Saturday, August 25, 2007


BLOOD SIMPLE (1984, USA, Joel & Ethan Coen)
Thought you were dead. You goin' home?
No. I'm staying right here in hell.
Kind of a bleak point of view there, isn't it, Marty?

This film is scary. And funny, and arty, and brilliant. But mostly scary. I remember seeing the trailer in the theatres, all shovels and desperation and dark country roads, and knowing this was a movie I didn't need to see. Who needs to sit through two hours of bungled, grisly violence and sustained fear and dread?

Eventually it ended up on my video screen, and I'm glad it did. It's as tense and terrifying as an extreme theme park ride, but also funny, smart, audaciously arty (in the best cheap-first-feature post-film-school tradition) and – here's the surprising part – profoundly Truthful.

The Coens are at their best when they're showing us the mundanity, the desperation, the tumbling-out-of-control consequences of crime. They can be almost Elizabethan in their portrayal of murder and its consequences: when the order of things is violated, when the great chain of being is compromised by the horror, the unnaturalness, of taking a human life (and for the most venal and banal of reasons), it's nothing but a bloody, frightening mess. Their criminals are stupid, inept, and selfish, and once they've spilt blood, there's no going back. BLOOD SIMPLE is not so very far from Macbeth, though the characters are more pathetic. "Tragedy And The Common Man," without Willie Loman's weak, sad dignity, or a trace of his desperate self-sacrifice. These all-too-recognizable monsters' only sacrifice is their victim, and the crimes and their consequences are dreadfully ugly. They transcend nothing.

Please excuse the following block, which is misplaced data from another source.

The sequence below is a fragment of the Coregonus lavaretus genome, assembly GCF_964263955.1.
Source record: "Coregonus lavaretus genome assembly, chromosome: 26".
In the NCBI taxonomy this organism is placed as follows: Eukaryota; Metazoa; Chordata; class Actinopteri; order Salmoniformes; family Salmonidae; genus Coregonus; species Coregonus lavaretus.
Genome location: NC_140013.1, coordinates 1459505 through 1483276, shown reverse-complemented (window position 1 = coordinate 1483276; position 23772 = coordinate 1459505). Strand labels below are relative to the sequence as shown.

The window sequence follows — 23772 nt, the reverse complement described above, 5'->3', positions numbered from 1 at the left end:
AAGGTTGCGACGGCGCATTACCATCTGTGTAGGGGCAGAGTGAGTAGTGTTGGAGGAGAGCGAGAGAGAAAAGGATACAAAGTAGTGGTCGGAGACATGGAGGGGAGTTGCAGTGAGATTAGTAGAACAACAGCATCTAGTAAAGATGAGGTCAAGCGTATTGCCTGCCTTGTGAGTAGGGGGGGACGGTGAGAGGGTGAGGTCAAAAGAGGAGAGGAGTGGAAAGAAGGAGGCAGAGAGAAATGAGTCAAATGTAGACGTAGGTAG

In this, their first film, and in their other great serious film, FARGO, The Coens portray evil as frightening, to be sure: I do find moments in these films chilling, troubling, unshakeable, violating. But they do not make the mistake of calling evil good and good evil: they identify it as a small-minded, weak and contemptible thing, and there's something right about that.

Available at Videomatica

No comments: